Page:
You may have seen those fascinating 3D models that seem to have replaced the normal shape with a strange, smooth skeletal networked form. The complex structures seem impossibly difficult to design with conventional 3D modeling tools, and indeed they are. Perhaps they've been made with mathematical 3D model generation tools operated by a PhD? Sometimes this is the case. 
But did you know there's an easy way to do this yourself with almost any 3D model? 
We found tutorials describing how to create "Voronoi" shapes. But what is a "Voronoi"? According to Wikipedia
A Voronoi diagram is a way of dividing space into a number of regions. A set of points (called seeds, sites, or generators) is specified beforehand and for each seed there will be a corresponding region consisting of all points closer to that seed than to any other. The regions are called Voronoi cells. 
That's exactly what many of these strange 3D models are doing: a regular 3D model has been "Voronoized". It's actually quite a simple process to do yourself using the free open source tool MeshLab. The process involves these basic steps, which you can see in more detail in the tutorials linked below: 
  • Ensure your 3D model's mesh is composed of many faces
  • Randomly add points throughout the mesh
  • Apply a Voronoi filter on those random points to create regions
  • Cut out the Voronoi regions, leaving just the connectors between cells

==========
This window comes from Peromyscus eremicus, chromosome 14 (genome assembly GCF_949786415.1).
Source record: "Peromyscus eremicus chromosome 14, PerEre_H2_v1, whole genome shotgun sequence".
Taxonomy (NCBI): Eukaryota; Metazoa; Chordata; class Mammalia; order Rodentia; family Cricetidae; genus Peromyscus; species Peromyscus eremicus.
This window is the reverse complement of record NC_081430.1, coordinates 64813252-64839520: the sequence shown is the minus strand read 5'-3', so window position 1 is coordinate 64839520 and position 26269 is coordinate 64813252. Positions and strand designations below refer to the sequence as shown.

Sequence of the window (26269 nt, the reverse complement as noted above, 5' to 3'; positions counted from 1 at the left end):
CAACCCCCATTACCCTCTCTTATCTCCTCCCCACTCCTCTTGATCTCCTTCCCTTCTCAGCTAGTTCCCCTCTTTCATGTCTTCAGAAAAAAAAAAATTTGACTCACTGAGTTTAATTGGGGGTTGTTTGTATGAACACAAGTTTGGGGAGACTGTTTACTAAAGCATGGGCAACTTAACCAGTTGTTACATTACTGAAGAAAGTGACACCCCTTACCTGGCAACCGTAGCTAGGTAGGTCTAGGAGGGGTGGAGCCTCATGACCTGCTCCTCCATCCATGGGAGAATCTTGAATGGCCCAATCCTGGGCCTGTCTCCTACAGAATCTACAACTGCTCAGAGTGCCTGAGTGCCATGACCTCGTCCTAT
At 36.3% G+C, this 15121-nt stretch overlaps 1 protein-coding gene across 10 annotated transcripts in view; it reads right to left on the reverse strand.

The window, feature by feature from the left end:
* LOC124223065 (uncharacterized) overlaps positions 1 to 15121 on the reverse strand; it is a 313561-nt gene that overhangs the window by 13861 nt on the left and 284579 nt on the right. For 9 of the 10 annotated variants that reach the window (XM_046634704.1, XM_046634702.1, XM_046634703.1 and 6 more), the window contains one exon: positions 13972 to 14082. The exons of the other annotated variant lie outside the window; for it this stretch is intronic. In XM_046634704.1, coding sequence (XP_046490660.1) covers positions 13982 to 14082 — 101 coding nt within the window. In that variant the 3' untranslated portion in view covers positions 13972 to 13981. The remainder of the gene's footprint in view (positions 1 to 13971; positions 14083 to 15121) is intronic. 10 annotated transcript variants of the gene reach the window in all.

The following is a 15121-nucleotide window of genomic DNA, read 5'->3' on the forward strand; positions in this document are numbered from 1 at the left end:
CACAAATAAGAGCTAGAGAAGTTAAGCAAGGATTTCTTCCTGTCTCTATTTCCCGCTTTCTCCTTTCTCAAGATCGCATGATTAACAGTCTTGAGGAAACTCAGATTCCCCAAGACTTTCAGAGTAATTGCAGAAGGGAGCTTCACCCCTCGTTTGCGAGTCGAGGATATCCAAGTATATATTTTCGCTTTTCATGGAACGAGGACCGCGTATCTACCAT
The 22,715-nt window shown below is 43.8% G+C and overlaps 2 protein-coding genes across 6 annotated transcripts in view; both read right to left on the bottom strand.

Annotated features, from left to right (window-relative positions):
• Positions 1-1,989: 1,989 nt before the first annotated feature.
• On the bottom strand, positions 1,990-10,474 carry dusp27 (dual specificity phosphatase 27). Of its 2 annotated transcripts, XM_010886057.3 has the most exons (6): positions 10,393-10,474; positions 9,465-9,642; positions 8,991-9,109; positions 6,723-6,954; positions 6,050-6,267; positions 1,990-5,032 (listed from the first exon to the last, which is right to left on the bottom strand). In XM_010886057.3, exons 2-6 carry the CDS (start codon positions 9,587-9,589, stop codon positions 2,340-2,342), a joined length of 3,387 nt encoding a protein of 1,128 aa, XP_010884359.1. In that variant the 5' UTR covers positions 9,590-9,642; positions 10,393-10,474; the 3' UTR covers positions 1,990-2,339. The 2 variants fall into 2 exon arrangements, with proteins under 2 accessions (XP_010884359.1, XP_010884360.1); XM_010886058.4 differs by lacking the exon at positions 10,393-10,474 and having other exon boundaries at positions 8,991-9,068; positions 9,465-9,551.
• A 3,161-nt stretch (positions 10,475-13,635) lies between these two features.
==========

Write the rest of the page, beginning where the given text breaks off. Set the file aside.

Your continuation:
• Fatten up the connectors as required
  • Smooth and refine the result
We tested this approach several times and found it to be relatively straightforward and providing decent results, as you can see above. 
One caution: the Voronoi version of your 3D model will follow the outside surface, meaning that the top of your Voronoi model may require support to successfully 3D print. Solid objects become hollow, with just the voronoized surface and nothing inside. 
We used these tutorials to learn how to execute this process. Be warned, however, that some refer to older versions of Meshlab that were slightly different from current versions - but it's easy to relate their instructions to newer versions. 
And of course, you'll need Meshlab, too. 

General Fabb

Kerry Stevenson, aka "General Fabb" has been writing Fabbaloo posts since he launched the venture in 2007, with an intention to promote and grow the incredible technology of 3D printing across the world. So far, it seems to be working!